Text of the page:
Medicinal Uses:
Alterative;  Anthelmintic;  Antiseptic;  Antitussive;  Astringent;  Bitter;  Cholagogue;  Demulcent;  Diaphoretic;  Diuretic;  Expectorant;  Stimulant;  Stomachic;  Tonic.

Elecampane has a long history of use as a medicinal herb. A gently warming and tonic herb, it is especially effective in treating coughs, consumption, bronchitis and many other complaints of the chest as well as disorders of the digestive system. A very safe herb to use, it is suitable for the old and the young and especially useful when the patient is debilitated. It cleanses toxins from the body, stimulating the immune and digestive systems and treating bacterial and fungal infections. The root is alterative, anthelmintic, antiseptic, astringent, bitter, cholagogue, demulcent, diaphoretic, diuretic, mildly expectorant, gently stimulant, stomachic, tonic. It is best harvested in the autumn from plants that are two years old, and it can be dried for later use. The roots should be at least 3 years old according to another report. This remedy should not be prescribed for pregnant women. An extract of the plant is a powerful antiseptic and bactericide, particularly effective against the organism that causes TB. The root contains alantolactone, which is strongly anthelmintic. In a 1:1000 dilution it kills the parasitic worm Ascaris in 16 hours. Alantolactone has an anti-inflammatory action, it also reduces mucous secretions and stimulates the immune system. The plant is sometimes recommended as an external wash for skin inflammations and varicose ulcers, but has been known to cause allergic reactions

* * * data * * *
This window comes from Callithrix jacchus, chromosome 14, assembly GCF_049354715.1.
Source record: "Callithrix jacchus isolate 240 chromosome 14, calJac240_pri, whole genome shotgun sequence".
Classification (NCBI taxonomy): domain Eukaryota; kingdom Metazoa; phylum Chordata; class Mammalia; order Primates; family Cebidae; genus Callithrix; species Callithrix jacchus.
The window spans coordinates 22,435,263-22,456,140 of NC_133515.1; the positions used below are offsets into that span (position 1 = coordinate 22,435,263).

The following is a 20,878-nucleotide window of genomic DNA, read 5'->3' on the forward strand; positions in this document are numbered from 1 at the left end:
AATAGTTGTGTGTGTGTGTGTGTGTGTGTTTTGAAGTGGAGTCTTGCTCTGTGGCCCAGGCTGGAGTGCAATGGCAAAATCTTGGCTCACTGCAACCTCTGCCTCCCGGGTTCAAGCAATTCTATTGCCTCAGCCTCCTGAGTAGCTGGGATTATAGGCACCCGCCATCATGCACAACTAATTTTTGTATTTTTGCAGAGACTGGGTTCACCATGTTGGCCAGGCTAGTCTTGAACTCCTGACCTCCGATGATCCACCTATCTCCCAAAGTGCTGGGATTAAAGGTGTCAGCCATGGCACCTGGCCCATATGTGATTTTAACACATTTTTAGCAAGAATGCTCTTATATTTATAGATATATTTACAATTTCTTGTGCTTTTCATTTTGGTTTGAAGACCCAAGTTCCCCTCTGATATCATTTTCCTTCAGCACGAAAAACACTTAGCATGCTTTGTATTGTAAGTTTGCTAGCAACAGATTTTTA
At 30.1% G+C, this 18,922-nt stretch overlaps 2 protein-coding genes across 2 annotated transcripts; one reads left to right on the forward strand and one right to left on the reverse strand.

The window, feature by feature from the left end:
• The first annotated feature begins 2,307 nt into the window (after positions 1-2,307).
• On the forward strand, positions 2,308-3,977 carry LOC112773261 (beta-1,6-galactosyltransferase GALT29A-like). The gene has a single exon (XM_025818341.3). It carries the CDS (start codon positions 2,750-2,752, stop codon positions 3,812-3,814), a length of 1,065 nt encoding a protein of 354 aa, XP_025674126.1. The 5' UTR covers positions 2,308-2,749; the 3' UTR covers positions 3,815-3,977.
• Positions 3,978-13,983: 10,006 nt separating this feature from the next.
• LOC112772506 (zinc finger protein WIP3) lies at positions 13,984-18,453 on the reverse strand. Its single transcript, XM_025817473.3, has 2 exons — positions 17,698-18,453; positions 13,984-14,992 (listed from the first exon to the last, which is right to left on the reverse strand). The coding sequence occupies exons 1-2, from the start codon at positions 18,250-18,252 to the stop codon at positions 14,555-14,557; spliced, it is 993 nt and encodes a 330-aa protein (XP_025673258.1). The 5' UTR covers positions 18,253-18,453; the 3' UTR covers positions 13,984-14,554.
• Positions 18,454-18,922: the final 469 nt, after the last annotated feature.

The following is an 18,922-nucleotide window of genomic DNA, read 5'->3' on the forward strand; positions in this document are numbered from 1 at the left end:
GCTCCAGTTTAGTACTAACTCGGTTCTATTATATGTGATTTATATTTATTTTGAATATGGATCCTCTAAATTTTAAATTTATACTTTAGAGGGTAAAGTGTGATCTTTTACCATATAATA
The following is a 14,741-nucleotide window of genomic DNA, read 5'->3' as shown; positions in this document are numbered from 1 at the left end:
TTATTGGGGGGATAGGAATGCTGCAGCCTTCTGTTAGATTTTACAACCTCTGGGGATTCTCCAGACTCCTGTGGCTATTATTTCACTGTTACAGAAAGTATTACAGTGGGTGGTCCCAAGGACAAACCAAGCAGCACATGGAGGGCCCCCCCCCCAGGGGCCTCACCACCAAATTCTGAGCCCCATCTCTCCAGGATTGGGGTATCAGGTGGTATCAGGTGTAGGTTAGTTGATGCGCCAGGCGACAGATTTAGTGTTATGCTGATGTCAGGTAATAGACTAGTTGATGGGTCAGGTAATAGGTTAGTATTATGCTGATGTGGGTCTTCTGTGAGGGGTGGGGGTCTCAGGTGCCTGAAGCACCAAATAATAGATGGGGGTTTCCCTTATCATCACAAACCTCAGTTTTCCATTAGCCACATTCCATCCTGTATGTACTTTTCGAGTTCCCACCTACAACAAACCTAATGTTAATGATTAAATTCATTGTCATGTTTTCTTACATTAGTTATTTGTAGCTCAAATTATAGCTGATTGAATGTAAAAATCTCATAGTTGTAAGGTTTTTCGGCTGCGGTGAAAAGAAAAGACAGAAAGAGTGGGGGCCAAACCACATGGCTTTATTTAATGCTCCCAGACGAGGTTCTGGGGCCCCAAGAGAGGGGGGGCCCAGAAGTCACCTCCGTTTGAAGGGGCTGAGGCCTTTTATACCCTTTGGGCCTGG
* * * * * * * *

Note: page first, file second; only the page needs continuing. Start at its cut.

For medicinal purposes, the roots should be procured from plants not more than two or three years old. Besides inulin (C6H12O6[C6H10O5]n), a body isomeric with starch, the root contains helenin (C15H20O2), a stearoptene, which may be prepared in white acicular crystals, insoluble in water, but freely soluble in alcohol. When freed from the accompanying inula-camphor by repeated crystallization from alcohol, helenin melts at 110 °C.

Recent science:
Susan O’Shea, a research student at Cork Institute of Technology (CIT), Ireland, has shown that extracts from the herb kill methicillin-resistant Staphylococcus aureus (MRSA) as well as a broad spectrum of other bacteria.

Other Uses  
Dye;  Essential.

A blue dye is obtained from the bruised and macerated root mixed with ashes and whortleberries (Vaccinium myrtillus)[4, 46, 61]. The root yields up to 2% of a camphor-scented essential oil, this is used as a flavouring and medicinally.

In France and Switzerland it is used in the manufacture of absinthe.

Known Hazards: This herb may have  allergic reactions. Potential to interfere with the treatment of diabetes mellitus and high blood pressure. Avoid if history of allergy

Disclaimer : The information presented herein is intended for educational purposes only. Individual results may vary, and before using any supplement, it is always advisable to consult with your own health care provider

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Resources:

http://en.wikipedia.org/wiki/Elecampane

http://www.pfaf.org/user/Plant.aspx?LatinName=Inula+helenium

http://www.anniesremedy.com/herb_detail146.php